By Laurel Scheinfeld
I thoroughly enjoyed my experience at the symposium and I am grateful for the scholarship I was awarded. I was so impressed with the program that I joined ACRL/NY as soon as I got back to my desk on Monday. I was blown away by Rachelle Monteau, Layla Ralekhetho and Khadij Tanja from Bard HS Early College. I had been looking forward to their presentation because I like innovative ideas and including high school students in a library improvement project sounded quite innovative. And these young women turned out to be more articulate, knowledgeable and passionate about their subject matter than I had anticipated. “Why is Activism not part of History?” and “Why can’t a book exist in more than one place in the catalog?” are excellent questions that deserve serious consideration. I have more hope for our country and our world knowing there are young people who have the talent and desire to work on these kinds of issues. Patients with impaired liver function, a special selection of the dose is not required. Since there are no data from controlled clinical studies on the safety and efficacy of using Cialis at https://www.indianpueblo.org/buy-cialis-online/ in patients with severe hepatic insufficiency, it is necessary to use the drug in this category of patients with extreme caution and only when absolutely necessary. Thank you to Jess Hinds for mentoring these students and giving us the opportunity to hear them. Through these speakers, and also the presentations by Alexandra deLuise and Yoko Ferguson, we saw that library classification systems contain inherent biases that must be rooted out and it is important for all librarians to be aware of it. If this had been a breakout session, the audience may have been limited to catalogers, so I appreciate the conference committee’s decision to hold general sessions only. Everyone, in every part of our profession, can share ways to make changes in order to progress towards a future of respect and fairness for all. I’m sure I will be reflecting on what I learned today for a long time to come.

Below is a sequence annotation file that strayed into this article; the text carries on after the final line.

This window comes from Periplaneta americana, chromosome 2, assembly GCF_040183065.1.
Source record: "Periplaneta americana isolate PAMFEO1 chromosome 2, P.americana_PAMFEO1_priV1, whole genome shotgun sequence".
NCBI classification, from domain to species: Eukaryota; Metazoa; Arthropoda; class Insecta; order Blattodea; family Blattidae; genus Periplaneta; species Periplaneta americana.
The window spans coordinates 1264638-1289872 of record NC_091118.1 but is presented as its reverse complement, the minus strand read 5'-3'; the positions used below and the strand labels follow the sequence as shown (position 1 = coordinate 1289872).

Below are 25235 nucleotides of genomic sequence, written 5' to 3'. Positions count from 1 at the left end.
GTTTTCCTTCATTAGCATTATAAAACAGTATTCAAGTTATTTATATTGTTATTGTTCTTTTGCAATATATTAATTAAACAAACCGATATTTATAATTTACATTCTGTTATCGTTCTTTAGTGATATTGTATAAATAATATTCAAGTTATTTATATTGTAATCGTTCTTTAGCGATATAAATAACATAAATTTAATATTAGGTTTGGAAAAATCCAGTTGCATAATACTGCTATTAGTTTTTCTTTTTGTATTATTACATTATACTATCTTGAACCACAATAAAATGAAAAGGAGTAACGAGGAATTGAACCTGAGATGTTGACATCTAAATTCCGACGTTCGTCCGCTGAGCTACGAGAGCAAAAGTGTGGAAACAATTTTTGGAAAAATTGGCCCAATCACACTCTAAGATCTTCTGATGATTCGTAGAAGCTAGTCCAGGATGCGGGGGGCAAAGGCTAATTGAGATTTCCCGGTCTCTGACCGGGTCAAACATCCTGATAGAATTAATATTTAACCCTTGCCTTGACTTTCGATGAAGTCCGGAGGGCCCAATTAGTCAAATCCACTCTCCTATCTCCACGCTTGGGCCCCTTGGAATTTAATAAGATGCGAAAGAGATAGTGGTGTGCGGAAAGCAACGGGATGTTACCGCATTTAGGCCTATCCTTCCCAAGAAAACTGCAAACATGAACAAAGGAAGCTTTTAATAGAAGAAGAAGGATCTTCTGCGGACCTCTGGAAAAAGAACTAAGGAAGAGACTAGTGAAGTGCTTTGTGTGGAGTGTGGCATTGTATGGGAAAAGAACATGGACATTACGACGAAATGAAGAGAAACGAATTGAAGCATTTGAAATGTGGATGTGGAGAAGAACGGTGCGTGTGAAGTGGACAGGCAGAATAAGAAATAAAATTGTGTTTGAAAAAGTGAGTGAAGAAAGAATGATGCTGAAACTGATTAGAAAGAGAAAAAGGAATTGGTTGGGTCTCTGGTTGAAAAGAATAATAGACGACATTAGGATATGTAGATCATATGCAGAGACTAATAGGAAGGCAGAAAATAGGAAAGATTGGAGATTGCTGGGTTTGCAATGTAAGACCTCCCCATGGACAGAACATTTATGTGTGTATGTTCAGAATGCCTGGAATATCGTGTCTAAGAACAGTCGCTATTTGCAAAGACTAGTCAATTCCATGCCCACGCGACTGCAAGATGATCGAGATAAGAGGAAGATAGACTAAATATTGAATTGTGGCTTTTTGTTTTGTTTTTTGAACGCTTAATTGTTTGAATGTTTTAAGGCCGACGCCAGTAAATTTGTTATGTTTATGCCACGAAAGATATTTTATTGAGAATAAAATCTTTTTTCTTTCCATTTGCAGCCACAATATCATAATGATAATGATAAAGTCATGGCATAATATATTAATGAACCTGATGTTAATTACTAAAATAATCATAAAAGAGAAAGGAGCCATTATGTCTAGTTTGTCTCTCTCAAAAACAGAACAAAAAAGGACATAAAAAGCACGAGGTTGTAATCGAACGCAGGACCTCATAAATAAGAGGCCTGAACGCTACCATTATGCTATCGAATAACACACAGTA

Laurel Scheinfeld is a Health Sciences Librarian at Stony Brook University on Long Island, where she is library liaison to the School of Social Welfare and the Long Island State Veterans Home. She has a Master’s Degree in Library Science from the Palmer School at Long Island University and a Bachelor’s Degree in Dietetics from the University of Maryland. Twitter handle: @LaurelSchein